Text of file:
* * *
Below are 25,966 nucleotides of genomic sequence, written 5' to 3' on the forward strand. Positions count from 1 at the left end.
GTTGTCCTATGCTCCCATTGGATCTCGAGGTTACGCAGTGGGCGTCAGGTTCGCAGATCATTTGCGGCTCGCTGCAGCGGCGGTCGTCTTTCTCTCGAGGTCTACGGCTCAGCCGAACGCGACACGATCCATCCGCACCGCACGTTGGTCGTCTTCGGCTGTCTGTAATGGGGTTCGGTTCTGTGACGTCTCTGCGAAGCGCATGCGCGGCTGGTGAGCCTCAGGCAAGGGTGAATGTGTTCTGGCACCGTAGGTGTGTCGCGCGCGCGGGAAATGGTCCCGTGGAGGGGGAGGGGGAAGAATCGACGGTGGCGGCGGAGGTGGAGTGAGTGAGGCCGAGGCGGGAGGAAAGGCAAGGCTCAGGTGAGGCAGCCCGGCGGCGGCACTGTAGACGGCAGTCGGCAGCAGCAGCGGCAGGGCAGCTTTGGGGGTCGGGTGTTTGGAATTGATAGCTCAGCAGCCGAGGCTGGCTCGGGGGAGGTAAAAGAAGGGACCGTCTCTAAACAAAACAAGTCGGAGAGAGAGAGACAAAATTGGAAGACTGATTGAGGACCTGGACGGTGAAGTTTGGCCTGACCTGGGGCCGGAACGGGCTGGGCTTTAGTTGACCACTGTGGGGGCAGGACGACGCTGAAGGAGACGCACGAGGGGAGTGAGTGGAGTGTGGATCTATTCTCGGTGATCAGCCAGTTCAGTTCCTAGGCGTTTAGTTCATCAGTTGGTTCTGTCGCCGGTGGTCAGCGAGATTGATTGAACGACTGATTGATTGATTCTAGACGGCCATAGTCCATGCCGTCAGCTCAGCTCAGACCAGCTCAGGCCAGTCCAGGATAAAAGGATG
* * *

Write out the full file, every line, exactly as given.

Below are 25,966 nucleotides of genomic sequence, written 5' to 3' on the forward strand. Positions count from 1 at the left end.
GTTGTCCTATGCTCCCATTGGATCTCGAGGTTACGCAGTGGGCGTCAGGTTCGCAGATCATTTGCGGCTCGCTGCAGCGGCGGTCGTCTTTCTCTCGAGGTCTACGGCTCAGCCGAACGCGACACGATCCATCCGCACCGCACGTTGGTCGTCTTCGGCTGTCTGTAATGGGGTTCGGTTCTGTGACGTCTCTGCGAAGCGCATGCGCGGCTGGTGAGCCTCAGGCAAGGGTGAATGTGTTCTGGCACCGTAGGTGTGTCGCGCGCGCGGGAAATGGTCCCGTGGAGGGGGAGGGGGAAGAATCGACGGTGGCGGCGGAGGTGGAGTGAGTGAGGCCGAGGCGGGAGGAAAGGCAAGGCTCAGGTGAGGCAGCCCGGCGGCGGCACTGTAGACGGCAGTCGGCAGCAGCAGCGGCAGGGCAGCTTTGGGGGTCGGGTGTTTGGAATTGATAGCTCAGCAGCCGAGGCTGGCTCGGGGGAGGTAAAAGAAGGGACCGTCTCTAAACAAAACAAGTCGGAGAGAGAGAGACAAAATTGGAAGACTGATTGAGGACCTGGACGGTGAAGTTTGGCCTGACCTGGGGCCGGAACGGGCTGGGCTTTAGTTGACCACTGTGGGGGCAGGACGACGCTGAAGGAGACGCACGAGGGGAGTGAGTGGAGTGTGGATCTATTCTCGGTGATCAGCCAGTTCAGTTCCTAGGCGTTTAGTTCATCAGTTGGTTCTGTCGCCGGTGGTCAGCGAGATTGATTGAACGACTGATTGATTGATTCTAGACGGCCATAGTCCATGCCGTCAGCTCAGCTCAGACCAGCTCAGGCCAGTCCAGGATAAAAGGATG